Progress with the implementation of kangaroo mother care in four regions in Ghana

Access full-text article here

Tags:

Peer-Reviewed Research
  • SDG 4
  • SDG 3
  • Abstract:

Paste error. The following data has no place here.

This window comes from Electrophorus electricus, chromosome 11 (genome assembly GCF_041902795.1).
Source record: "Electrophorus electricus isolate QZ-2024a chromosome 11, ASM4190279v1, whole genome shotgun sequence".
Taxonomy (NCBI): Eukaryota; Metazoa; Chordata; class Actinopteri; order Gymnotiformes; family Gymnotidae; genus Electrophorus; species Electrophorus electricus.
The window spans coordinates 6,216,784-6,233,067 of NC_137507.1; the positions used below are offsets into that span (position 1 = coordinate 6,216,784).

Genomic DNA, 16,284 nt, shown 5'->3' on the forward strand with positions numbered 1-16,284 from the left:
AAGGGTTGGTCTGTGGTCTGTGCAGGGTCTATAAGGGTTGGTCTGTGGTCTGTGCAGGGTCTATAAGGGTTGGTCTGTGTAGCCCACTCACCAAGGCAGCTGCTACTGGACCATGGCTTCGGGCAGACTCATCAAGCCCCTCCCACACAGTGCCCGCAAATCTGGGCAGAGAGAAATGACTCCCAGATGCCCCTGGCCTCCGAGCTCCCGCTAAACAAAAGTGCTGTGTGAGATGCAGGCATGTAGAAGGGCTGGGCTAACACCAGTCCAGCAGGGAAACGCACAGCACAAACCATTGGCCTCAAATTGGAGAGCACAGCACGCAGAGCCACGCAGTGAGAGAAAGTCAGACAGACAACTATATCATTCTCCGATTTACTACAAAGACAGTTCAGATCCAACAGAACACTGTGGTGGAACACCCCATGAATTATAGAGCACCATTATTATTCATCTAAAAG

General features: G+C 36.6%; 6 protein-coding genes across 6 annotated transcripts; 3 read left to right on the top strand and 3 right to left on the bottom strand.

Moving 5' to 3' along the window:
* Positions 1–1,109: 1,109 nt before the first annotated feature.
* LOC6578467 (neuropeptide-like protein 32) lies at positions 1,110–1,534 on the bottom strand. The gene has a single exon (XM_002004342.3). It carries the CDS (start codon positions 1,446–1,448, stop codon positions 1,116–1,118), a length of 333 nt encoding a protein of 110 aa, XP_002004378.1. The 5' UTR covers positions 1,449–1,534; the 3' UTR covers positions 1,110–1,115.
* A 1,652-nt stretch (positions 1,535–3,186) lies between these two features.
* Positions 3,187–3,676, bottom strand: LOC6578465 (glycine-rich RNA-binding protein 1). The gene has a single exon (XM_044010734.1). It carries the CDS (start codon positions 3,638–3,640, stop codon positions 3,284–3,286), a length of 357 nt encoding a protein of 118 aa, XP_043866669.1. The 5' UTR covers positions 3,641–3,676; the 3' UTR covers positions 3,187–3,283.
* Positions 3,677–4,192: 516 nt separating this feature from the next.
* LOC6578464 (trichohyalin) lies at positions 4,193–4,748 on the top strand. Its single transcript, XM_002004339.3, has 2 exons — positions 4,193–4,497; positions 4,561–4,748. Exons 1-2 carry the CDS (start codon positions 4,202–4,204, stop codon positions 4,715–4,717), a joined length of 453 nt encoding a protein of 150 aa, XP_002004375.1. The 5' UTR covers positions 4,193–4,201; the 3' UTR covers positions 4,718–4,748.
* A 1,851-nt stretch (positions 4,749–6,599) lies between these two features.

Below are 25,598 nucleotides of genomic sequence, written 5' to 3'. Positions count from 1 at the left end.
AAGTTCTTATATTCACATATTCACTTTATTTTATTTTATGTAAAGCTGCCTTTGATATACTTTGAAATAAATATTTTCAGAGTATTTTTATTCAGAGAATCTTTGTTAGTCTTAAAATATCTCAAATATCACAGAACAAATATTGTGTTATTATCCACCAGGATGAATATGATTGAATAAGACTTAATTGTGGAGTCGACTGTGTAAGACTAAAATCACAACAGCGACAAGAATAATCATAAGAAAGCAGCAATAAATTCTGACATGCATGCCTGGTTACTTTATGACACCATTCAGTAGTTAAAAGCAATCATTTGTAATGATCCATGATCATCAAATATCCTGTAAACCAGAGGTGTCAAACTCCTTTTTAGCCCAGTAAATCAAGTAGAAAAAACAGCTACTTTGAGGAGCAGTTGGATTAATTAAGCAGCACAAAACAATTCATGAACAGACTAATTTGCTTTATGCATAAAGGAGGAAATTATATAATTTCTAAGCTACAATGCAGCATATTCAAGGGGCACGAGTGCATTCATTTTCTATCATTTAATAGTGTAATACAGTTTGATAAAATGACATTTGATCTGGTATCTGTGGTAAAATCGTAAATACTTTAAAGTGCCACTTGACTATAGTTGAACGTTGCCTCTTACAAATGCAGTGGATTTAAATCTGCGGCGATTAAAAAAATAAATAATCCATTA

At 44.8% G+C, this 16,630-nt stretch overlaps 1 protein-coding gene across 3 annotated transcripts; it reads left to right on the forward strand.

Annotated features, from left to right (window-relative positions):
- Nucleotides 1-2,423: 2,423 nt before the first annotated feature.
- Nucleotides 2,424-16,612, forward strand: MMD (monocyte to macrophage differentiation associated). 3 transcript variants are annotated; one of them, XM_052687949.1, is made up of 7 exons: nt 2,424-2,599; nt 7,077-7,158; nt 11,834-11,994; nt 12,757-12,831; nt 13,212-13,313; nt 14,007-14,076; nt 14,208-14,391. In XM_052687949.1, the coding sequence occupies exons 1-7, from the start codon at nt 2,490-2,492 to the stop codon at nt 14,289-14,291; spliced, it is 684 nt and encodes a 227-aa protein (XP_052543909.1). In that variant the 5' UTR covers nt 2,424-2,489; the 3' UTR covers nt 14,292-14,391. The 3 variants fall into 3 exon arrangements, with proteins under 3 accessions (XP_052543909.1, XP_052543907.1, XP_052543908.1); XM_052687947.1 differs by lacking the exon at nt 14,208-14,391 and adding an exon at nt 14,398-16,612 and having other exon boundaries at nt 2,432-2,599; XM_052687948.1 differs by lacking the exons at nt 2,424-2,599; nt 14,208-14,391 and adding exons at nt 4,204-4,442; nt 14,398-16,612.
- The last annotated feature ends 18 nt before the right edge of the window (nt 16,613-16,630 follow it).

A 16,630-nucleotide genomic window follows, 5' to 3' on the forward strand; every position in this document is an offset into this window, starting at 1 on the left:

AIM : To measure progress with the implementation of kangaroo mother care (KMC) for low birth-weight (LBW) infants at a health systems level. DESIGN : Action research design, with district and regional hospitals as the unit of analysis. SETTING : Four regions in Ghana, identified by the Ghana Health Service and UNICEF. PARTICIPANTS : Health workers and officials, health care facilities and districts in the four regions. INTERVENTION : A one-year implementation programme with three phases: (1) introduction to KMC, skills development in KMC practice and the management of implementation; (2) advanced skills development for regional steering committee members; and (3) an assessment of progress at the end of the intervention. MAIN OUTCOME MEASURES : Description of practices, services and facilities for KMC and the identification of strengths and challenges. RESULTS : Twenty-six of 38 hospitals (68%) demonstrated sufficient progress with KMC implementation. Half of the hospitals had designated a special ward for KMC. 66% of hospitals used a special record for infants receiving KMC. Two of the main challenges were lack of support for mothers who had to remain with their LBW infants in hospital and no follow-up review services for LBW infants in 39% of hospitals. CONCLUSIONS : It was possible to roll out KMC in Ghana, but further support for the regions is needed to maintain the momentum. Lessons learned from this project could inform further scale-up of KMC and other projects in Ghana.